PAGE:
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Undeniably Stunning Facts About Stink Bugs

Stink Bugs Facts
There are many types of fascinating insects that thrive on our planet Earth, one such being stink bugs. Read on for more information on stink bugs facts.
Marlene Alphonse
Last Updated: Apr 29, 2018
Stink bugs, also known as shield bugs or chust bugs, are a type of insects belonging to the family Pentatomidea of the order Hemiptera. The name Pentatomidea is taken from the Greek words pente, meaning 'five' and tomos that means segment or section. The bug has a shield-shaped body, with thick wings. These bugs come in different colors like dark green, blue, brown, black and gray. Their body is triangular in shape, with three pairs of legs and a pair of antennae. These bugs were first found in east Asia from where they were reported to migrate to the United States.
Classification of Stink Bugs
Every species in the animal kingdom is grouped in order to identify their distinctive characteristics. The insect can be taxonomically classified as:

Kingdom: Animalia
Phylum: Arthropoda
Class: Insecta
Order: Hemiptera
Suborder: Heteroptera
Infraorder: Pentatomomorpha
Superfamily: Pentatomidea
Family: Pentatomidea
Species: Halyomorpha halys
Facts About Stinkbugs
Stink bugs, aptly named for the distinctive smell it releases from its body, when provoked is a species of insects, which have inhabited the Earth from a very long time. This characteristic of this insect acts as a protective shield against its enemy:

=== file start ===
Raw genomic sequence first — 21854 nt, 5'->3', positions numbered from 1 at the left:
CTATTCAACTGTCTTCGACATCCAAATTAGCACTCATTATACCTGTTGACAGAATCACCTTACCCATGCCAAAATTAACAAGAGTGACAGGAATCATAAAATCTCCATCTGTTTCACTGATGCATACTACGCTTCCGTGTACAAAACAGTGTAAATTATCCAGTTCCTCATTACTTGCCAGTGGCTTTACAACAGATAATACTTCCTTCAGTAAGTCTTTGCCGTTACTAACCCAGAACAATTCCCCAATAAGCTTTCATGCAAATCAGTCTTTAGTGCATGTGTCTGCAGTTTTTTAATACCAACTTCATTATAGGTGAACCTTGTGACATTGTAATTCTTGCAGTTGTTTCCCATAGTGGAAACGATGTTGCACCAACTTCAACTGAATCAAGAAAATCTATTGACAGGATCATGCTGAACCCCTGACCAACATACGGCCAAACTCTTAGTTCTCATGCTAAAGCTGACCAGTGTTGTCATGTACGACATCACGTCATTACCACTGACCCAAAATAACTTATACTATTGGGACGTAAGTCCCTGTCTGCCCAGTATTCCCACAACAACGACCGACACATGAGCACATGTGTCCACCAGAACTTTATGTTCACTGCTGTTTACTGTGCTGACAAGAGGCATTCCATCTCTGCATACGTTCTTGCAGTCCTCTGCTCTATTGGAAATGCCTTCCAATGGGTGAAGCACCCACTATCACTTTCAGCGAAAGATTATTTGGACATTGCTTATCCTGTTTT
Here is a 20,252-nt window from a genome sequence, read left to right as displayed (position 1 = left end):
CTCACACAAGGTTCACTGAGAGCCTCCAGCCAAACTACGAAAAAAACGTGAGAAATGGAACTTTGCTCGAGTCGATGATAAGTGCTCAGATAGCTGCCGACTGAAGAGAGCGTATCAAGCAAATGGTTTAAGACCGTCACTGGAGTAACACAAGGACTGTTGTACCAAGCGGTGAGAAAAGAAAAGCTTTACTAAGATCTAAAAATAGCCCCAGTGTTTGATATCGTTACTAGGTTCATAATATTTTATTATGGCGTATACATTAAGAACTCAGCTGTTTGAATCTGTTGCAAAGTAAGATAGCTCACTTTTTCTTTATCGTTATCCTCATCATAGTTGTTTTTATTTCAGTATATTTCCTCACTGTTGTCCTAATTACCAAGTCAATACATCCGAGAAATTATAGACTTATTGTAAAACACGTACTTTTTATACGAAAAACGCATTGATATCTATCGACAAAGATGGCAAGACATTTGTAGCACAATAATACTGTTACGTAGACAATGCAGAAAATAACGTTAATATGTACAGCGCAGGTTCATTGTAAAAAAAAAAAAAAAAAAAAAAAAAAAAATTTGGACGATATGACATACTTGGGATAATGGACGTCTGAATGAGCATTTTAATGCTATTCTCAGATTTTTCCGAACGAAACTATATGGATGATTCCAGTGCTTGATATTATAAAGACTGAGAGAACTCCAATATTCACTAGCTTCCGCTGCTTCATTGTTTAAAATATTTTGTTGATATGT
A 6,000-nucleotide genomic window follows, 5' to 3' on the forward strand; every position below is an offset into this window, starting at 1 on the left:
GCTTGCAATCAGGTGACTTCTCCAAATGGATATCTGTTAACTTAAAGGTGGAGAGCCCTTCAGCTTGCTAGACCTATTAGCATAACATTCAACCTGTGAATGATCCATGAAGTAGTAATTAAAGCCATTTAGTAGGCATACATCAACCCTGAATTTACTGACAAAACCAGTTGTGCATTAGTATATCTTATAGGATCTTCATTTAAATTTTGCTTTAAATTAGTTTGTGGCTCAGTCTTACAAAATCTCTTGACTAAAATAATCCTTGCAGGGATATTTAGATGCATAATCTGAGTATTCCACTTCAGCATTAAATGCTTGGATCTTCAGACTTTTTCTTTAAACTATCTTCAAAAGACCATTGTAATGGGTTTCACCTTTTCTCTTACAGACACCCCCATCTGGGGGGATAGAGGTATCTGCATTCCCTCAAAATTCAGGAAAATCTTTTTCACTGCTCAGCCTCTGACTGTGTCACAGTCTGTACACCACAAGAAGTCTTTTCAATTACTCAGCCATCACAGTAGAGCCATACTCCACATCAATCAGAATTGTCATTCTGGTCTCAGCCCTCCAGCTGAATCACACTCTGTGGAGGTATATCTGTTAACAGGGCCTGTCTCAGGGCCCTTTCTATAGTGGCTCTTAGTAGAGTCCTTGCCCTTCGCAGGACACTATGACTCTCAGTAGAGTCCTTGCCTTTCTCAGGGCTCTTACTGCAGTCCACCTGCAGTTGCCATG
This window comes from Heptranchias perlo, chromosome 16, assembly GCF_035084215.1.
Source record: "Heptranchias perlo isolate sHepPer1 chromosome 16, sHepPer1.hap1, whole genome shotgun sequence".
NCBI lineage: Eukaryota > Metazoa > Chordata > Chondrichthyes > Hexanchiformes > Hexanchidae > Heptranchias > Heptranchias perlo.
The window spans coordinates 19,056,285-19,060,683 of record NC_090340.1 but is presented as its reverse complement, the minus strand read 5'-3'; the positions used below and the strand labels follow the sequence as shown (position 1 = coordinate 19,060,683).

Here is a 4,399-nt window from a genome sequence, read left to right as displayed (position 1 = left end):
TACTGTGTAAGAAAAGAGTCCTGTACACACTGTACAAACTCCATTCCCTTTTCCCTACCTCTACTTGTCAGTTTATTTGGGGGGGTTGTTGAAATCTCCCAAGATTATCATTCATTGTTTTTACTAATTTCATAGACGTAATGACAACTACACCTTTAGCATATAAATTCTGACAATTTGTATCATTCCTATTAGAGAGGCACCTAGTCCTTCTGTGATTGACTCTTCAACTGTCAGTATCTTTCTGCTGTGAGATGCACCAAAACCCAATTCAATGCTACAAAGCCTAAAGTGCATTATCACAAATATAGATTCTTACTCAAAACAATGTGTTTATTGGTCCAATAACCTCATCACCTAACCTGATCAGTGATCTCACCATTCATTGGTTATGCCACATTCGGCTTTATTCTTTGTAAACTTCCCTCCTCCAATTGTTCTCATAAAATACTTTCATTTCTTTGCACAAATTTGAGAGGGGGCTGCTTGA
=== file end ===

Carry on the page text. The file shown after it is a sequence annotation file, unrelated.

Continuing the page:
• Scientifically named Nezara viridula, they are also called 'true bugs', because they use their proboscis (an elongated mouth) for feeding.
  • The stink bug got its name from the fact that it has a pair of glands in its thorax, which is filled with a foul-smelling liquid. When the stink bug feels a threat to itself or its home, it ejects this liquid as self defense to defend itself from its enemy. This rancid smelling liquid is also used for attracting mates.
  • There is a species of stink bug called Brochymena arborea that looks similar to a tree bark. The adaptation technique is so perfect that if this species of stink bug sits on the bark, it can be mistaken for the bark of the tree unless you observe very closely. This helps the stink bug to protect itself from its predators.
  • There are over two hundred species that are found in North America. Across the globe, entomologists have identified over 4,700 species in approximately 900 genera.
  • The majority of this insect species is strictly herbivorous i.e. they eat only plants. A few species also prey on smaller insects. Some species start their life as herbivores but after a specific point of time they turn into predators and prey on other smaller insects.
  • The female stink bug lays about 20 to 30 eggs under a leaf or on stems in neat rows. The young ones are called nymphs and they remain together till they mature into adults. The nymphs resemble the adults in all ways, except that they don't have the outer shield or wings.
  • These insects can be found in meadows, fields and other areas where there is abundant vegetation.
  • Adult bugs undergo hibernation or winter sleep in order to survive the chilling winters. They nestle together in creeks, under the logs and in crevices during the winter season. In some species, the nymphs also undergo hibernation. The stink bugs can survive up to one year in regions having a warm climate.
  • These little bugs love to feed on plants and often pose a threat to them. The green stink bug feeds on developing fruits like tomatoes and peaches. They also attack the cotton plant and destroy the cotton pod.
  • Some species also attack the grains like wheat, soybeans and sorghum etc.
  • Stink bugs are both advantageous and disadvantageous to the farmers. They attack insects like caterpillars or larvae of beetles that destroy the crops. But some species attack plants and suck the sap, thus destroying the plant.
This was all about stink bugs. If you have an infestation of stink bugs in your garden, call an entomologist or a bug expert, who will help you get rid of these pests.